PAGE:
Missed our latest free live-stream? Catch up now with Intracranial Enhancement by Frank Gaillard

Deep brain stimulation for epilepsy

Case contributed by Dr Mohammad A. ElBeialy


Drowsy and unresponsive.

Patient Data

Age: 45 years
Gender: Male

Cardiomegaly. A surgically implanted, battery-operated medical device named a neurostimulator - similar to a cardiac pacemaker is noted, but the electrodes are directed towards the head.

Two electric rods for deep brain stimulation are seen embedded within the anteromedial thalami. The brain otherwise looks unremarkable.

Case Discussion

Deep brain stimulation (DBS) in a patient with intractable seizures that are not controlled by medications. 

The neurostimulator sends impulses through electrodes to the anterior medial thalamic nuclei which are involved in the spread of seizures. DBS blocks unwanted electrical signals from targeted areas in the brain.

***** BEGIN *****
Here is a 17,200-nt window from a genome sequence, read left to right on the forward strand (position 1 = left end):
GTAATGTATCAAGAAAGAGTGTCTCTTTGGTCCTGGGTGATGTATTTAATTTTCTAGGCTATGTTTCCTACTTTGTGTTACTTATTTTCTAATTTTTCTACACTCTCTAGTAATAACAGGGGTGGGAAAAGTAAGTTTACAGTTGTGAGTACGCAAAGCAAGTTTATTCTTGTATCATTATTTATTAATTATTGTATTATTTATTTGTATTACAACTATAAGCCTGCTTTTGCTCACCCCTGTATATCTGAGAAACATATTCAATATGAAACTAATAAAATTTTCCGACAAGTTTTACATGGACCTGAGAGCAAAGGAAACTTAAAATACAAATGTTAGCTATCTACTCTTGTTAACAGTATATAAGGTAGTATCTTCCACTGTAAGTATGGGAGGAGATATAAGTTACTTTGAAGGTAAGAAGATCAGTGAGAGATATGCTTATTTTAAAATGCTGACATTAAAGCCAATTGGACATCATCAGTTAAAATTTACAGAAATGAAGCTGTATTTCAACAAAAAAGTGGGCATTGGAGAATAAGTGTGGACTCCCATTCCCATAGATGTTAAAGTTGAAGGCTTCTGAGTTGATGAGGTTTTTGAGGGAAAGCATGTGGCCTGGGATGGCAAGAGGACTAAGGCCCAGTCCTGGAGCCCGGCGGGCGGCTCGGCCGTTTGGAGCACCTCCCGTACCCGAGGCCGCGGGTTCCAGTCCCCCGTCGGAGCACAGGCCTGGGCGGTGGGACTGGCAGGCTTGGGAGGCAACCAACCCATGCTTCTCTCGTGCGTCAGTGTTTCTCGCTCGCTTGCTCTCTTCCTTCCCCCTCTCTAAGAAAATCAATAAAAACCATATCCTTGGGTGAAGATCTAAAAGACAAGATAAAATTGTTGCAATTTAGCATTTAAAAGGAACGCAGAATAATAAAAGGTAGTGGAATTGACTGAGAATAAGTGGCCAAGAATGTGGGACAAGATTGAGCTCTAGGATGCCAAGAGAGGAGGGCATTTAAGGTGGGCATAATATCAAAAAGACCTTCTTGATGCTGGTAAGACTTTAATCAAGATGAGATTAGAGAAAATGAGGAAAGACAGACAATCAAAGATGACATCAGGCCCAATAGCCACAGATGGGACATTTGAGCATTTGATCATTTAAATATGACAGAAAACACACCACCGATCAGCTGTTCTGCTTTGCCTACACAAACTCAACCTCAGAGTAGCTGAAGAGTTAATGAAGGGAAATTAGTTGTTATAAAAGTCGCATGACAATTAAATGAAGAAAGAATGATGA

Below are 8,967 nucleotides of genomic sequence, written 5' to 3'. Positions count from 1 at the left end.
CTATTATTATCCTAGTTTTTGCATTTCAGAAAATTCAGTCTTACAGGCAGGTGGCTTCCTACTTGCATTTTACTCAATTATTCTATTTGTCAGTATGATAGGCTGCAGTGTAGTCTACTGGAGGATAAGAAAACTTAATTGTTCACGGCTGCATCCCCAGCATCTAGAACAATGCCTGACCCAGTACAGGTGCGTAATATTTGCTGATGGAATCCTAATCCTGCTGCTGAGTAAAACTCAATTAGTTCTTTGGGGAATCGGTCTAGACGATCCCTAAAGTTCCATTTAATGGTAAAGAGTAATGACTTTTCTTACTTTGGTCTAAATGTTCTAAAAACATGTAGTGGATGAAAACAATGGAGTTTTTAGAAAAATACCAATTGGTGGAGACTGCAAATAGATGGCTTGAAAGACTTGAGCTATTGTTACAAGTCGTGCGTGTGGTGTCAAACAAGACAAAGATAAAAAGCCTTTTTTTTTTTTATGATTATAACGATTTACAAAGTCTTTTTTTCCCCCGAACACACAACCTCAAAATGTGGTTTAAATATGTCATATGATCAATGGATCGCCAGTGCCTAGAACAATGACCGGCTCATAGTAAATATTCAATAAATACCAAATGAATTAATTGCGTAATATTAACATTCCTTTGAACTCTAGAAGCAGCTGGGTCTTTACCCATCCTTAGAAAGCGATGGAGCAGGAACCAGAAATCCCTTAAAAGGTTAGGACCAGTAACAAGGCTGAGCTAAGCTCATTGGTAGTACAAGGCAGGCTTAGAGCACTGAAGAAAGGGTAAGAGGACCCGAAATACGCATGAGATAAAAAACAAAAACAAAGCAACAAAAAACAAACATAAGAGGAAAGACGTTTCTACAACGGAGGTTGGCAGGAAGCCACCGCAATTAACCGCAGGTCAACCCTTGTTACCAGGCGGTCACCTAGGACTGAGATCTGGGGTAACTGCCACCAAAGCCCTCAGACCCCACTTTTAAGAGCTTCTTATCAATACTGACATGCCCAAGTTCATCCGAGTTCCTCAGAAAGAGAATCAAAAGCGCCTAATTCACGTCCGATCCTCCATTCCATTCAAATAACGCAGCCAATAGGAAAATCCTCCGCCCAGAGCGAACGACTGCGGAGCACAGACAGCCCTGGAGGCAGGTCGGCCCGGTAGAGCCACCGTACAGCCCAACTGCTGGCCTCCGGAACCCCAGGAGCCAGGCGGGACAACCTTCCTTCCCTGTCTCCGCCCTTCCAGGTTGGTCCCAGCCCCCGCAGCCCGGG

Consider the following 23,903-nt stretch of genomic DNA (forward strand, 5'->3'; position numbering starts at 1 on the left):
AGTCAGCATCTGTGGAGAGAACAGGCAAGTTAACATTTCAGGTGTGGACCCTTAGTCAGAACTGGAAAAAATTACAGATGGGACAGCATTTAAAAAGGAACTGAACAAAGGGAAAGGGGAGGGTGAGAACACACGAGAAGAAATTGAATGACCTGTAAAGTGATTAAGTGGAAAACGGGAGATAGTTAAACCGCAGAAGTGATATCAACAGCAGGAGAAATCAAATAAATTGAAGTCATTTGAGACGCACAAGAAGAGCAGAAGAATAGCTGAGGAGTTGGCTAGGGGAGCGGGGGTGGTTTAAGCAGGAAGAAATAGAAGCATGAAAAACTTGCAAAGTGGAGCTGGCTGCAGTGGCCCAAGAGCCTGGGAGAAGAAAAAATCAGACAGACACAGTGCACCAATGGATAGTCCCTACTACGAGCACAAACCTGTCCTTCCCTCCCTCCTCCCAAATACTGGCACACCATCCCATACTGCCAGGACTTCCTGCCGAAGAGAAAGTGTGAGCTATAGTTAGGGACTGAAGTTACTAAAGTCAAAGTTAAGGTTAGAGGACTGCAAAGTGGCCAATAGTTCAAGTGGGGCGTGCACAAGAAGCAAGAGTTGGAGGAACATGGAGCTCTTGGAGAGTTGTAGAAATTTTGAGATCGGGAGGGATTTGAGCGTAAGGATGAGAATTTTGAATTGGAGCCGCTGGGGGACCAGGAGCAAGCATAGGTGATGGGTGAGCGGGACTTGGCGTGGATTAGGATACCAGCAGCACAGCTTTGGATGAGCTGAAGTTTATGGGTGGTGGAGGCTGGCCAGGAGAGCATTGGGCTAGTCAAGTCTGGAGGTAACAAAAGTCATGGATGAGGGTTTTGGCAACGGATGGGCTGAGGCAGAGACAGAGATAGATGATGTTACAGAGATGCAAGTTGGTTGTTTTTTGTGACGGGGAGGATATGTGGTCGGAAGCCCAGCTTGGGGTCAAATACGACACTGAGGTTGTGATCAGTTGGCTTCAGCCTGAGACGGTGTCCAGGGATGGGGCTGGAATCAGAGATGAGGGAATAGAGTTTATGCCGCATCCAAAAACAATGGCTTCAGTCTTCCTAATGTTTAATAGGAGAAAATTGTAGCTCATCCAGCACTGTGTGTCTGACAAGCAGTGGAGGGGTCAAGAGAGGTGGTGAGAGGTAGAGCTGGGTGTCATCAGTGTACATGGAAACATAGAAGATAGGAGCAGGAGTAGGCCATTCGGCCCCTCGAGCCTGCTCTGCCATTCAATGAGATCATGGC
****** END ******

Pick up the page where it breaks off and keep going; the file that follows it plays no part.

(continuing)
DBS is usually used concurrently with antiepileptic medications and not instead of them. If the DBS works for the patient, it might reduce the patient's need for antiepileptic medications over time.

At the time of this publication, the DBS efficacy and safety is under research and there is no NHS funding for DBS in UK.

PlayAdd to Share

Case information

rID: 54345
Published: 4th Jul 2017
Last edited: 13th Aug 2020
Inclusion in quiz mode: Included

Updating… Please wait.

 Unable to process the form. Check for errors and try again.

 Thank you for updating your details.